Who was Marsha P. Johnson?

Who was Marsha P. Johnson?

According to the above linked article, Marsha was instrumental in the Stonewall Riots which eventually brought us the Pride movement, bringing rights to LGBT people in the United States. The article is interesting and tells a lot about Marsha’s life, even though much of it was difficult. She was a black, trans sex worker whose death was by questionable circumstances.

The Marsha P. Johnson Institute was formed, helping defend the rights of black trans people.

Stonewall Inn, New York

AAPI LGBT books

AAPI books

I have several of the books on the list in the above linked article. It is a wonderful, inclusive list, put out by Kundiman publishing. I recommend taking a look at it. Below is a list of the books mentioned in the article.

Sorry to Disrupt the Peace by Patrick Yumi Cottrell

Taste Makers: Seven Immigrant Women Who Revolutionized Food in America by Mayukh Sen

Afterparties by Anthony Veasna So

You Exist Too Much by Zaina Arafat

Imagine Us, The Swarm by Muriel Leung

Radiant Fugitives by Nawaaz Ahmed

More Than Organs by Kay Ulanday Barrett

America Is Not the Heart by Elaine Castillo

Ace by Angela Chen

Bite Hard by Justin Chin

IC by Serena Chopra

We Play a Game by Duy Doan

Late Morning When the World Burns by Shamala Gallagher

Love Is an Ex-Country – Randa Jarrar

The Thirty Names of Night by Zeyn Joukhadar

EXTRATRANSMISSION by Andrea Abi-Karam

The Incendiaries by R.O. Kwon

Paring by Travis Chi Wing Lau

Sāmoan Queer Lives by Dan Taulapapa McMullin

Quarantine by Rahul Mehta

Beyond the Gender Binary by Alok-Vaid Menon

Things We Lost to the Water by Eric Nguyen

This Way to the Sugar by Hieu Minh Nguyen

Migritude by Shailja Patel

Care Work: Dreaming Disability Justice by Leah Lakshmi Piepzna-Samarasinha

Pop Song by Larissa Pham

Zigzags by Kamala Puligandla

Corona by Bushra Rehman

Love, Robot by Margaret Rhee

No One Can Pronounce My Name by Rakesh Satyal

Inside Me an Island by Lehua M. Taitano

Fierce Femmes and Notorious Liars: A Dangerous Trans Girl’s Confabulous Memoir by Kai Cheng Thom

Dear Twin by Addie Tsai

Lucy 72 by Ronaldo Wilson

Prometeo by C. Dale Young

Barbie’s Sexuality

Barbie’s sexuality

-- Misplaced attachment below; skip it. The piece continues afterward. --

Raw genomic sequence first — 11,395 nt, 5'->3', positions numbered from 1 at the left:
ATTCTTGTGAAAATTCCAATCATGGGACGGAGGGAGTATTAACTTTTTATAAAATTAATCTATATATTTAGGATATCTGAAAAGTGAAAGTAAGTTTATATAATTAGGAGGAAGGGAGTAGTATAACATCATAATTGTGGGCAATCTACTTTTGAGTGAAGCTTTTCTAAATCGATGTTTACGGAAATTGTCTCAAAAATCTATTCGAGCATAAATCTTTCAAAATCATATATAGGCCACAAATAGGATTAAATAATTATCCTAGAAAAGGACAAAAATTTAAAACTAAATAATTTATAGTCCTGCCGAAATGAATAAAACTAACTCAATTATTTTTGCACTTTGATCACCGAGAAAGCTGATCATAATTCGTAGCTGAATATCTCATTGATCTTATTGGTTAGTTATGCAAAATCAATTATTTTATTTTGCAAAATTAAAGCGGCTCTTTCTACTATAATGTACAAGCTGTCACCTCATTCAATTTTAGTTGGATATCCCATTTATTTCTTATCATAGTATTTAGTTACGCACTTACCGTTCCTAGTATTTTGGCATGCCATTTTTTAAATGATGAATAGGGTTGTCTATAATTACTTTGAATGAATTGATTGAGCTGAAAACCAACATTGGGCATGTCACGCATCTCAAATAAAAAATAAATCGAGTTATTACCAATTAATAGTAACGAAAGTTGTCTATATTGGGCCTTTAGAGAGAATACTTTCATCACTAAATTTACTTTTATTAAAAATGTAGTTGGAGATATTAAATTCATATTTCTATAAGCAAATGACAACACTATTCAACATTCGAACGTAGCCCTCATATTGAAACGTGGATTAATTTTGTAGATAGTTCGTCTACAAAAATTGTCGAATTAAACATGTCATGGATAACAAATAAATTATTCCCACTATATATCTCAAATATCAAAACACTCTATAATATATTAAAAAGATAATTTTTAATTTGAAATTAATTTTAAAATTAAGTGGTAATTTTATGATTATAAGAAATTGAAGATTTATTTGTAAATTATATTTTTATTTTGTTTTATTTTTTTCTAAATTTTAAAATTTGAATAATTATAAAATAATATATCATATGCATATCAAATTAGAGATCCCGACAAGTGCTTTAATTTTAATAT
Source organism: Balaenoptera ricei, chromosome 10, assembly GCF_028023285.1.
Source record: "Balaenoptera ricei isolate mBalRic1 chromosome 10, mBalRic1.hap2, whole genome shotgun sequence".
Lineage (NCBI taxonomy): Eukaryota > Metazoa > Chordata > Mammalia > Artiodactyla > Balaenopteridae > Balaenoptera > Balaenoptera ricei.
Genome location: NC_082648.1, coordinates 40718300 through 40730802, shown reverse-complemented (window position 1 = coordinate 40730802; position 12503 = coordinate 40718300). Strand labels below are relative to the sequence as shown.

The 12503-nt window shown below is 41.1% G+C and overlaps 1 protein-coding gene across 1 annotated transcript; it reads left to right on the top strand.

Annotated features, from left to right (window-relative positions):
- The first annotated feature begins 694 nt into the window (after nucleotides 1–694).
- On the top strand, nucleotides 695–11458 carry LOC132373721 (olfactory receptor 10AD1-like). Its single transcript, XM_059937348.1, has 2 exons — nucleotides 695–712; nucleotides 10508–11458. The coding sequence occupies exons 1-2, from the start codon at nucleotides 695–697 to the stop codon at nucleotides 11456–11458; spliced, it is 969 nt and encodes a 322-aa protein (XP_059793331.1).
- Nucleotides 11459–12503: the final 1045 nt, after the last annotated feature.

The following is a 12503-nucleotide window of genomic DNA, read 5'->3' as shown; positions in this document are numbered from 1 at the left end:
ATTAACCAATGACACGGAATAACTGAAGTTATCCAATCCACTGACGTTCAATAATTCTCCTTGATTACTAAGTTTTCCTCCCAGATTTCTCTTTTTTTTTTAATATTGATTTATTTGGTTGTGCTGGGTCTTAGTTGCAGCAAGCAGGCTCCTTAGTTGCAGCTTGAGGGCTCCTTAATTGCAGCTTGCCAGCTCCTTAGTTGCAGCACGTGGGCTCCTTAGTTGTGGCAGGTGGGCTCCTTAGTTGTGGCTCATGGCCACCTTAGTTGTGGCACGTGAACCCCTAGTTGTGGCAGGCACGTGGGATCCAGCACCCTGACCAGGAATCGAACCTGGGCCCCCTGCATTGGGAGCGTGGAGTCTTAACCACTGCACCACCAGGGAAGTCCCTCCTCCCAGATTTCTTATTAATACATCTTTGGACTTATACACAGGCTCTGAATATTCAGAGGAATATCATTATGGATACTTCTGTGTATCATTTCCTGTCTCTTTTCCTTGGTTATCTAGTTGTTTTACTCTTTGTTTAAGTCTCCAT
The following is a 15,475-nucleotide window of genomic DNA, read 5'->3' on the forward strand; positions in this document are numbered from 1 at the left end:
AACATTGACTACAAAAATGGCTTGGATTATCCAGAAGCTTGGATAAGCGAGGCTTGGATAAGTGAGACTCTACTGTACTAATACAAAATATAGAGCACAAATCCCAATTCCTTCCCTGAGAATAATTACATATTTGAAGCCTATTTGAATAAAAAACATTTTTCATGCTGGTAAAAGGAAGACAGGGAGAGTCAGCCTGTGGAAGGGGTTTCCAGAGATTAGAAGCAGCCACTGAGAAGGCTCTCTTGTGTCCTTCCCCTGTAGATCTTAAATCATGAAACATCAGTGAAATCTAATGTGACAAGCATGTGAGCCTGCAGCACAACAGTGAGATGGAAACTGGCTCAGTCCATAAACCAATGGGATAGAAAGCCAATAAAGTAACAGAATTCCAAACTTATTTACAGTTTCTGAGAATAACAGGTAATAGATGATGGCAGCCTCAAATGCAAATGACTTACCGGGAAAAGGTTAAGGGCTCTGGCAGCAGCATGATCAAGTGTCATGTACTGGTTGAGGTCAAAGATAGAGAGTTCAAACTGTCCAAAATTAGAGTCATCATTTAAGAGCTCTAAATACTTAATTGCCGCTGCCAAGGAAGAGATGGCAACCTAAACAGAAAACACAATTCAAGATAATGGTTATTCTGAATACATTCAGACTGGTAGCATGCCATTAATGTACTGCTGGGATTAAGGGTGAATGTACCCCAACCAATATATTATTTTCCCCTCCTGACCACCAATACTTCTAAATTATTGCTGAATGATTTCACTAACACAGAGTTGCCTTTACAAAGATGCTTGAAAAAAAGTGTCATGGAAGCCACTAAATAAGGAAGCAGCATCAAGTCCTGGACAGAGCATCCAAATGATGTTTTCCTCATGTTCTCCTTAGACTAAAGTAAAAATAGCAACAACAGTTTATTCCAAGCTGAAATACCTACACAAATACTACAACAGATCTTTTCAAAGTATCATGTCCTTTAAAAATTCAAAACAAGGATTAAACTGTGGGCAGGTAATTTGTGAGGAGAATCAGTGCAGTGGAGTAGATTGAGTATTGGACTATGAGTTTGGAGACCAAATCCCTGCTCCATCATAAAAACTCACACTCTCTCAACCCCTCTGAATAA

The above linked article talks about a photo shoot from 2017 that Barbie did with Aimee Song’s doll. According the the article, Mattel says that Barbie is queer when it authorized the photo shoot. I don’t disagree that Barbie might not be only into Ken, but, really, it seems that Twitter and memes are the ones who declared her sexuality, and not Mattel.

The photos are fun, and so are the comments, but I am not sure that it was authorized by Mattel.

Barbie was not available for comment.

Pride month!

Welcome to another Pride month! As you can possibly tell from my posts this month, many will be about Pride.

My favorite part of Pride month is that it is all-inclusive. Pride should be year-round. We should always be as all-inclusive as we are during the month of June.

Let the Pride flag fly high!

Transgender historical figures

Transgender historical figures

I found the above linked article late last year. I figured that it would be fitting for Pride Month, so I waited until now to post it.

According to the article, all transgender means is that a person’s sense of gender identity doesn’t conform to their birth sex.

Many of the people mentioned in the article had surgery to transform from one sex to the other, but many didn’t. I had only heard of a few of these people, but all of them have interesting stories.

Albert Cashier was born Jennie Irene Hodgers, but lived as a man, supposedly to make a living in America.
Lile Elbe – “The Danish Girl”